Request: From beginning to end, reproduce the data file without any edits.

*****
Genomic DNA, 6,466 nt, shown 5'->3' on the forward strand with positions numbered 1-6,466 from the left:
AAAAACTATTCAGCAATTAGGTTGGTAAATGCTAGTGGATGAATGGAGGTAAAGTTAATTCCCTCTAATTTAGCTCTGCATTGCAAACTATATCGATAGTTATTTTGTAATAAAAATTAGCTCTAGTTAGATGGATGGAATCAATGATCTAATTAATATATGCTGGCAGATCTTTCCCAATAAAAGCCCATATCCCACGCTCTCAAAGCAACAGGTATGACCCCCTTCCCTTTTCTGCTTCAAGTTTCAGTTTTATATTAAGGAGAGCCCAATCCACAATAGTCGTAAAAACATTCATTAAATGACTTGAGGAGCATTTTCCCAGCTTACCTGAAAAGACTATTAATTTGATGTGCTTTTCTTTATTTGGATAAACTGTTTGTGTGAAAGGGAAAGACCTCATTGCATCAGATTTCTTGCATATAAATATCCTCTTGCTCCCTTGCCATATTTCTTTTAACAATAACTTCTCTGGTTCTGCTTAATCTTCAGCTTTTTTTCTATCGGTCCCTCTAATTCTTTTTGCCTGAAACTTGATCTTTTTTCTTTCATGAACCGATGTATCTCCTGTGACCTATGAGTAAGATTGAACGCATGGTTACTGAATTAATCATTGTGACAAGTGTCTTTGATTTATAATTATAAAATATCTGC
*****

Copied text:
Genomic DNA, 6,466 nt, shown 5'->3' on the forward strand with positions numbered 1-6,466 from the left:
AAAAACTATTCAGCAATTAGGTTGGTAAATGCTAGTGGATGAATGGAGGTAAAGTTAATTCCCTCTAATTTAGCTCTGCATTGCAAACTATATCGATAGTTATTTTGTAATAAAAATTAGCTCTAGTTAGATGGATGGAATCAATGATCTAATTAATATATGCTGGCAGATCTTTCCCAATAAAAGCCCATATCCCACGCTCTCAAAGCAACAGGTATGACCCCCTTCCCTTTTCTGCTTCAAGTTTCAGTTTTATATTAAGGAGAGCCCAATCCACAATAGTCGTAAAAACATTCATTAAATGACTTGAGGAGCATTTTCCCAGCTTACCTGAAAAGACTATTAATTTGATGTGCTTTTCTTTATTTGGATAAACTGTTTGTGTGAAAGGGAAAGACCTCATTGCATCAGATTTCTTGCATATAAATATCCTCTTGCTCCCTTGCCATATTTCTTTTAACAATAACTTCTCTGGTTCTGCTTAATCTTCAGCTTTTTTTCTATCGGTCCCTCTAATTCTTTTTGCCTGAAACTTGATCTTTTTTCTTTCATGAACCGATGTATCTCCTGTGACCTATGAGTAAGATTGAACGCATGGTTACTGAATTAATCATTGTGACAAGTGTCTTTGATTTATAATTATAAAATATCTGC